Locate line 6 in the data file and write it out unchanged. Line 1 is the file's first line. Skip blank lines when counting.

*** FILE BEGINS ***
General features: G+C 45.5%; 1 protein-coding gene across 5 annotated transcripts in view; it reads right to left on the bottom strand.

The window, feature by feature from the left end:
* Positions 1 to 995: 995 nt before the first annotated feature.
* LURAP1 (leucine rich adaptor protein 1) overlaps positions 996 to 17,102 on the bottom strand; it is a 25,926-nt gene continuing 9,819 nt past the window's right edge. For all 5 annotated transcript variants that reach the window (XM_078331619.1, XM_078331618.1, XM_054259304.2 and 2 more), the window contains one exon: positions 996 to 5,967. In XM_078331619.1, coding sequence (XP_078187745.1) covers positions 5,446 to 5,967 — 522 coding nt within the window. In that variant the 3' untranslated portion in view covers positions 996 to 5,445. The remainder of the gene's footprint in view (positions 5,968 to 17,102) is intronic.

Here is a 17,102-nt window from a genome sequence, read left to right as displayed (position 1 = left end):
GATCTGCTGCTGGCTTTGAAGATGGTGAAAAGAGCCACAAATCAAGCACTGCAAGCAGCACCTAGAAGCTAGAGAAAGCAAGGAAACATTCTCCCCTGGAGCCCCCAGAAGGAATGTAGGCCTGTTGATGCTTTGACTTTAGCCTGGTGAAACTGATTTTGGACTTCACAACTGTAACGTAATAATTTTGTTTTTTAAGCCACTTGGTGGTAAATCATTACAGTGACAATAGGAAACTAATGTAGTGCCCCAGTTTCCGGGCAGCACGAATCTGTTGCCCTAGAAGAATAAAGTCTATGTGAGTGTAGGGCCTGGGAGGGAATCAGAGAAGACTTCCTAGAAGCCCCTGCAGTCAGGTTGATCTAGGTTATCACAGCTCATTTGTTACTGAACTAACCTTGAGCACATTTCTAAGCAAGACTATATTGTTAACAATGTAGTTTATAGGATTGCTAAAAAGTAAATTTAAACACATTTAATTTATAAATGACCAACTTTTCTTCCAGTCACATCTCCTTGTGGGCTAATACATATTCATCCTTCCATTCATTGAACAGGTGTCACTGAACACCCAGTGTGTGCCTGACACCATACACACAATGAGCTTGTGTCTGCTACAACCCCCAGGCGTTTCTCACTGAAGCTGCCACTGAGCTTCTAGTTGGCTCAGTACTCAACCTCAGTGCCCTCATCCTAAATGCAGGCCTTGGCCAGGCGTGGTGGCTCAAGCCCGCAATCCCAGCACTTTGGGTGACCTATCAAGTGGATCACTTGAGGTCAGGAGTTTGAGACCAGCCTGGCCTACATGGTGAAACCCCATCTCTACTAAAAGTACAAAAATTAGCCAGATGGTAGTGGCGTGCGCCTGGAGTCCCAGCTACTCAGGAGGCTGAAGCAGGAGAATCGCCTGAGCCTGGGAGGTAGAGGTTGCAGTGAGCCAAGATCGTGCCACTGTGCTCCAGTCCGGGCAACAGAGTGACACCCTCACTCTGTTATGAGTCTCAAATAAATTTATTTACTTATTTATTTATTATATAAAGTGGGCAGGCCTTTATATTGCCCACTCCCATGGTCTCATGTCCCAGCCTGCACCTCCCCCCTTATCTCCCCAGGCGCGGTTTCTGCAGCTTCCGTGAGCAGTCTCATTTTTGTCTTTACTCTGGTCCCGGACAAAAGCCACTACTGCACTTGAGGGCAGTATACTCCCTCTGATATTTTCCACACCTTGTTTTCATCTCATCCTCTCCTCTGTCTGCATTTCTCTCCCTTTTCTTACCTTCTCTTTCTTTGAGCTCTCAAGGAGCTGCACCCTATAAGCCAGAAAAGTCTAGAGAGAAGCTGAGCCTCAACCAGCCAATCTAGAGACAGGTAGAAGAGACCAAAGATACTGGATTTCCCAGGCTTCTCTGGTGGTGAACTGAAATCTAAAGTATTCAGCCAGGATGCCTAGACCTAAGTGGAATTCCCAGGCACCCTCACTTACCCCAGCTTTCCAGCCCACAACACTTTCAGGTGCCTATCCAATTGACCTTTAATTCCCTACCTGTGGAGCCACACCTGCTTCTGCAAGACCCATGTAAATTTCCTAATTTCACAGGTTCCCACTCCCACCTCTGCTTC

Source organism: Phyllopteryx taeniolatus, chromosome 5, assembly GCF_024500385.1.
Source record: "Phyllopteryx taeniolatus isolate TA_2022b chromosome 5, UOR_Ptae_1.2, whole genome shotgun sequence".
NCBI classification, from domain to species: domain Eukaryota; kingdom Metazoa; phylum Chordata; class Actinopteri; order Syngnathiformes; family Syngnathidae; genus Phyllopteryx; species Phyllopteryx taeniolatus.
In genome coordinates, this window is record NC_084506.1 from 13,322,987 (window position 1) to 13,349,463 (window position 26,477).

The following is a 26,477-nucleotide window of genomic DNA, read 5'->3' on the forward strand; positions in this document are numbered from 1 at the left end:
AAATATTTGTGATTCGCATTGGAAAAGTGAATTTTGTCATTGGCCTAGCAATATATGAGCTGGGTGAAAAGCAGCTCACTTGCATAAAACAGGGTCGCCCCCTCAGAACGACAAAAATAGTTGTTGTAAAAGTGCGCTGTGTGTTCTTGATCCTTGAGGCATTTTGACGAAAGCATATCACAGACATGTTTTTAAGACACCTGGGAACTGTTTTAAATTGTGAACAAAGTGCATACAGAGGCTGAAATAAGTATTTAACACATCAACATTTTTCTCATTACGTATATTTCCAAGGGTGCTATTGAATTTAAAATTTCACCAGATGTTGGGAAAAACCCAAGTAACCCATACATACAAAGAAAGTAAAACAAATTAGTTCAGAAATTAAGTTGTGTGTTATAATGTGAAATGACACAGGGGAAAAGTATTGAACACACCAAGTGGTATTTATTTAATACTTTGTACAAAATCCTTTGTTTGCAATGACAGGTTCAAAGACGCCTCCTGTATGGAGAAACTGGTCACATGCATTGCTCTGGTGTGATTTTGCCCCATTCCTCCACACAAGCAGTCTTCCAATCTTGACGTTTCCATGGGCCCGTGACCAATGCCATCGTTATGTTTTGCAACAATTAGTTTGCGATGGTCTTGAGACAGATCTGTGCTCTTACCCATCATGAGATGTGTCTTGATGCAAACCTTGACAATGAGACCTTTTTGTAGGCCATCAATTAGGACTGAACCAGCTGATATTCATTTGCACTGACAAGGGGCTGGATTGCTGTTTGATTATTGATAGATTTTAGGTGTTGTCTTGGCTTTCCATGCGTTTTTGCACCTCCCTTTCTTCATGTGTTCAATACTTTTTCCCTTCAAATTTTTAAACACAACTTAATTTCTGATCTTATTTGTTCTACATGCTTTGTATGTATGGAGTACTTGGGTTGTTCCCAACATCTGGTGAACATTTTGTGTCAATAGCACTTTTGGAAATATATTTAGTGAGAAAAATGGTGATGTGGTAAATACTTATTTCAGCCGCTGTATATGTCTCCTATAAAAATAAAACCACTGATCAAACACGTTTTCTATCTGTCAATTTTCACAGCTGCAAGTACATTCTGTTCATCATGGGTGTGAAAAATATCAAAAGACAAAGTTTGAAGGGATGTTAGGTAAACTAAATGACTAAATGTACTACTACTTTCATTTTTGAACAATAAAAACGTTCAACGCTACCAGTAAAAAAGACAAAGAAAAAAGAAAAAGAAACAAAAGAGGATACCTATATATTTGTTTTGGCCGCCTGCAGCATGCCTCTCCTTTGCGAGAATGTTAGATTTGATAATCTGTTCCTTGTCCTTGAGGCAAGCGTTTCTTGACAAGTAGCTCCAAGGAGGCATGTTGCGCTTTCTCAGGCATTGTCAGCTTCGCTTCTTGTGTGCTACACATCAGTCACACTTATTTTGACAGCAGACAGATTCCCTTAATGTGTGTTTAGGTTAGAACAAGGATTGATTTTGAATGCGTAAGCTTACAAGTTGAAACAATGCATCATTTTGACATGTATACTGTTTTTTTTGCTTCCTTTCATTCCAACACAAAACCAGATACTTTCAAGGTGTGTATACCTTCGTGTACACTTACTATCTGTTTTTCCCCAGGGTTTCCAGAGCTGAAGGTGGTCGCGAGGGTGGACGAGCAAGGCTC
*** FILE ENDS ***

GATCTGCTGCTGGCTTTGAAGATGGTGAAAAGAGCCACAAATCAAGCACTGCAAGCAGCACCTAGAAGCTAGAGAAAGCAAGGAAACATTCTCCCCTGGAGCCCCCAGAAGGAATGTAGGCCTGTTGATGCTTTGACTTTAGCCTGGTGAAACTGATTTTGGACTTCACAACTGTAACGTAATAATTTTGTTTTTTAAGCCACTTGGTGGTAAATCATTACAGTGACAATAGGAAACTAATGTAGTGCCCCAGTTTCCGGGCAGCACGAATCTGTTGCCCTAGAAGAATAAAGTCTATGTGAGTGTAGGGCCTGGGAGGGAATCAGAGAAGACTTCCTAGAAGCCCCTGCAGTCAGGTTGATCTAGGTTATCACAGCTCATTTGTTACTGAACTAACCTTGAGCACATTTCTAAGCAAGACTATATTGTTAACAATGTAGTTTATAGGATTGCTAAAAAGTAAATTTAAACACATTTAATTTATAAATGACCAACTTTTCTTCCAGTCACATCTCCTTGTGGGCTAATACATATTCATCCTTCCATTCATTGAACAGGTGTCACTGAACACCCAGTGTGTGCCTGACACCATACACACAATGAGCTTGTGTCTGCTACAACCCCCAGGCGTTTCTCACTGAAGCTGCCACTGAGCTTCTAGTTGGCTCAGTACTCAACCTCAGTGCCCTCATCCTAAATGCAGGCCTTGGCCAGGCGTGGTGGCTCAAGCCCGCAATCCCAGCACTTTGGGTGACCTATCAAGTGGATCACTTGAGGTCAGGAGTTTGAGACCAGCCTGGCCTACATGGTGAAACCCCATCTCTACTAAAAGTACAAAAATTAGCCAGATGGTAGTGGCGTGCGCCTGGAGTCCCAGCTACTCAGGAGGCTGAAGCAGGAGAATCGCCTGAGCCTGGGAGGTAGAGGTTGCAGTGAGCCAAGATCGTGCCACTGTGCTCCAGTCCGGGCAACAGAGTGACACCCTCACTCTGTTATGAGTCTCAAATAAATTTATTTACTTATTTATTTATTATATAAAGTGGGCAGGCCTTTATATTGCCCACTCCCATGGTCTCATGTCCCAGCCTGCACCTCCCCCCTTATCTCCCCAGGCGCGGTTTCTGCAGCTTCCGTGAGCAGTCTCATTTTTGTCTTTACTCTGGTCCCGGACAAAAGCCACTACTGCACTTGAGGGCAGTATACTCCCTCTGATATTTTCCACACCTTGTTTTCATCTCATCCTCTCCTCTGTCTGCATTTCTCTCCCTTTTCTTACCTTCTCTTTCTTTGAGCTCTCAAGGAGCTGCACCCTATAAGCCAGAAAAGTCTAGAGAGAAGCTGAGCCTCAACCAGCCAATCTAGAGACAGGTAGAAGAGACCAAAGATACTGGATTTCCCAGGCTTCTCTGGTGGTGAACTGAAATCTAAAGTATTCAGCCAGGATGCCTAGACCTAAGTGGAATTCCCAGGCACCCTCACTTACCCCAGCTTTCCAGCCCACAACACTTTCAGGTGCCTATCCAATTGACCTTTAATTCCCTACCTGTGGAGCCACACCTGCTTCTGCAAGACCCATGTAAATTTCCTAATTTCACAGGTTCCCACTCCCACCTCTGCTTC